Raimondo: Majority of unions OK pension deal

GOV. GINA M. RAIMONDO on Thursday said a majority of public-employee unions have approved a pension settlement. / PBN FILE PHOTO/MICHAEL SALERNO
GOV. GINA M. RAIMONDO on Thursday said a majority of public-employee unions have approved a pension settlement. / PBN FILE PHOTO/MICHAEL SALERNO

(Updated 6:15 p.m. and 8:25 a.m.)
PROVIDENCE – Gov. Gina M. Raimondo on Thursday said a settlement agreement has been approved by a majority of public-employee groups that had challenged Rhode Island’s overhaul of state pensions, presenting a potential end to litigation that has shadowed the state for six years.
The settlement presents a much more certain outcome for Rhode Islanders, Raimondo said, speaking briefly at a press conference at the state Department of Administration.
“I am looking forward … to moving forward to securing Rhode Island’s future and to secure the retirement of tens of thousands of public employees,” she said. Taking the litigation risk off the table is the right thing to do, she said.
“The settlement preserves over 90 percent of the savings” to taxpayers, she said.
The proposed agreement, which would have to be approved by both the court system and the General Assembly, would effect about 60,000 public employees and retirees, according to the governor.
Unlike last year when a proposed settlement was scuttled, all union groups were not required to sign on to the deal announced Thursday.
All but three union groups, representing 700-800 people, have approved the latest settlement. Those groups include municipal police, Cranston police and firefighters. For those groups, their individual lawsuits will continue, said Mark Dingley, special counsel to the governor.
For the state, any financial changes posed by the settlement agreement will not take effect until 2017.
The settlement-agreement document will be made public on April 13 and will be introduced simultaneously with legislation presented to the General Assembly.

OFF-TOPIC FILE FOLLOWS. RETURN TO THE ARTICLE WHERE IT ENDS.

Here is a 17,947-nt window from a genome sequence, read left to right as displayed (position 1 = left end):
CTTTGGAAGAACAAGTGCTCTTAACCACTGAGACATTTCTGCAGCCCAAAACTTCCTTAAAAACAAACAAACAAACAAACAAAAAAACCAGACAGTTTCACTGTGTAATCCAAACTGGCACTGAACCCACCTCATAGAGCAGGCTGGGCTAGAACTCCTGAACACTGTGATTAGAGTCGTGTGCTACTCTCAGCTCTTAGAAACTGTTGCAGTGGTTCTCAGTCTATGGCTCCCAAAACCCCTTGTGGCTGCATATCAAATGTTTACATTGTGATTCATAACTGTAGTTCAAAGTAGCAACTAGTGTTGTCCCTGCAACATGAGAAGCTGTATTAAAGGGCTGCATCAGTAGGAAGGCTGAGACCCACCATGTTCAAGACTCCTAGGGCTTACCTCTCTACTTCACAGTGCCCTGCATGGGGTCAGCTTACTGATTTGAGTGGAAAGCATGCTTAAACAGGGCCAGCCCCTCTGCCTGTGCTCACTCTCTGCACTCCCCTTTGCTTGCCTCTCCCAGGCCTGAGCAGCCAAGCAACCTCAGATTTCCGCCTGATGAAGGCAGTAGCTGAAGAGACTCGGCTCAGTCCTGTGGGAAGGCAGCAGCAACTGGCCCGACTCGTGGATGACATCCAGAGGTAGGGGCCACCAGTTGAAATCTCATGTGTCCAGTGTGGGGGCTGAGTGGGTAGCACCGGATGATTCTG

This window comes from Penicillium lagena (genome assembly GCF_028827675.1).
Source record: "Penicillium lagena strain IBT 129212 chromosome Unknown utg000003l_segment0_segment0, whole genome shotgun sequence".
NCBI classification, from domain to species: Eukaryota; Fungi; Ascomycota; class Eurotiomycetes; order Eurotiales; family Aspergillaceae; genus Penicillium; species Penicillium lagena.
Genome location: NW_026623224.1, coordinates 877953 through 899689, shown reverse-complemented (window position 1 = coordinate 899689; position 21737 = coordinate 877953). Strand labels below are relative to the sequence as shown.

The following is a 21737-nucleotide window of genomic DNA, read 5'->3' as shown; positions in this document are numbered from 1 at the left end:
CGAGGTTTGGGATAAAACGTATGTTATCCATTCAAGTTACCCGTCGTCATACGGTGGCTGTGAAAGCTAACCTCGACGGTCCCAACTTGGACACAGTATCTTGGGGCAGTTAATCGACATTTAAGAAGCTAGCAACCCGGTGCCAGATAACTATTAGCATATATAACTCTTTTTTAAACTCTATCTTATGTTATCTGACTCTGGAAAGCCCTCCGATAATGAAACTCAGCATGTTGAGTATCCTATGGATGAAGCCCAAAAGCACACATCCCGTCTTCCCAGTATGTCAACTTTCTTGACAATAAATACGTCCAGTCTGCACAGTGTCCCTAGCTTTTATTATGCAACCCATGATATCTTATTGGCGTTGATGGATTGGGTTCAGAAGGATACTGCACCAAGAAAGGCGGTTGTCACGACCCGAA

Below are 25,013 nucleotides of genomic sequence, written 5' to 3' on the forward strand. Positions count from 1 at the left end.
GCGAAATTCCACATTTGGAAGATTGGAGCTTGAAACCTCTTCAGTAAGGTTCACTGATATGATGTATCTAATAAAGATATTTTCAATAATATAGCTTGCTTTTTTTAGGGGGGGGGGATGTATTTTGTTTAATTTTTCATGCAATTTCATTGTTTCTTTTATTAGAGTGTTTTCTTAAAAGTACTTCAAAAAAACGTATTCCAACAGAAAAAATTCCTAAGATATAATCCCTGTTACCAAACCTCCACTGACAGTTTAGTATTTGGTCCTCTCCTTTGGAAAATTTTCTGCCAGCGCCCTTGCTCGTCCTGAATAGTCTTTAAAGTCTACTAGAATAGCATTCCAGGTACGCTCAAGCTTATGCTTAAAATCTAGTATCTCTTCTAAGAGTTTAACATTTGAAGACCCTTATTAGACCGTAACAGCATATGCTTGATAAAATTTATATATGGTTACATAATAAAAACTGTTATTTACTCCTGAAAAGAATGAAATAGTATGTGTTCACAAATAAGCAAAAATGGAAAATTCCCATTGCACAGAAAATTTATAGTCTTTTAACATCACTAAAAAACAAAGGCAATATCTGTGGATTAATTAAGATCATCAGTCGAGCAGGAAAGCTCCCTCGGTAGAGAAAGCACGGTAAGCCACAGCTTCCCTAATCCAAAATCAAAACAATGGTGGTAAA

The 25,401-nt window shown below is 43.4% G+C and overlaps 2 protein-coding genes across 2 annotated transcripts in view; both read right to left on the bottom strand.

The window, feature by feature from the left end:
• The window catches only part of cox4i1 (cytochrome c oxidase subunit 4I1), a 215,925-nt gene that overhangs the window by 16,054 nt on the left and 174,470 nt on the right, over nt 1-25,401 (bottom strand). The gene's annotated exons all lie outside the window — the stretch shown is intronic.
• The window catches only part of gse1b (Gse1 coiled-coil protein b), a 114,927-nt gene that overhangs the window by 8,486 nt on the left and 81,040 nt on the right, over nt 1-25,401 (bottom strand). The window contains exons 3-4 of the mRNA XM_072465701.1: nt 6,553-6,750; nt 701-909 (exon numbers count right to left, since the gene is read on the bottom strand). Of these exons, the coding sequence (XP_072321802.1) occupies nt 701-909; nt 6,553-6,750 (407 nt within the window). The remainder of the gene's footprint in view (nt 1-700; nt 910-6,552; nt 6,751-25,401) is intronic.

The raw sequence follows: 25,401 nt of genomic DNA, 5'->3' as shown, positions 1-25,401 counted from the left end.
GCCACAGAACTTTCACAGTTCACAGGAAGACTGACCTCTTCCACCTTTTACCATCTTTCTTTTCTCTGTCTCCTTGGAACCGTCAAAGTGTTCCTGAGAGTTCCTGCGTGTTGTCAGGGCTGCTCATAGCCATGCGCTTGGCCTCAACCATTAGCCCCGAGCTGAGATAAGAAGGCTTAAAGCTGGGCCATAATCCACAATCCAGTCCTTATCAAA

Under the agreement, all current retirees in groups that approved the settlement would receive two one-time $500 stipends. One payment would come the month following enactment, another would come a year later.
For current employees a $25,000 cost-of-living allowance cap would be increased to $30,000.
The plan would also allow current and future state workers, teachers and other employees to retire with full benefits after reaching age 65, with 30 years of service, or at younger ages, as long as the combination of the age and years of experience add up to the sum of 95.
Senate President M. Teresa Paiva Weed said in a statement, “I welcome the news that a potential settlement has been reached in the pension suit. I believe a settlement of pending litigation is in the best interest of all Rhode Islanders. It brings closure and finality for retirees and public employees and fiscal certainty to the state. I am grateful to the employees and to Chief Justice Williams for working together on this settlement proposal. I know this has been difficult for everyone involved. In the weeks ahead, the Senate Finance Committee and all the members of the Senate will be reviewing the proposed settlement and taking public testimony on the legislation required to implement the agreement.”
House Speaker Nicholas A. Mattiello also said he is pleased that the parties reached a settlement.
“I am aware of the general terms of the settlement and I believe they are in the best interests of all, but I haven’t had the opportunity to review the specifics and I reserve the right to do so. The House of Representatives will conduct its due diligence as part of the legislative process and we have established no timetable at this point,” he said.
The 2011 pension overhaul included the suspension of annual cost-of-living increases. Legislators reduced future retirement benefits to save approximately $4 billion from a shortfall in the state’s pension fund, prompting a lawsuit, which was joined with previous lawsuits for pension changes made under the Donald L. Carcieri administration.
The pension reform lawsuit was scheduled to go to trial April 20. Public employee groups and the state had sought a delay, but the state Supreme Court rejected their appeal. The court date has been vacated for the purpose of implementing the settlement.

- Advertisement -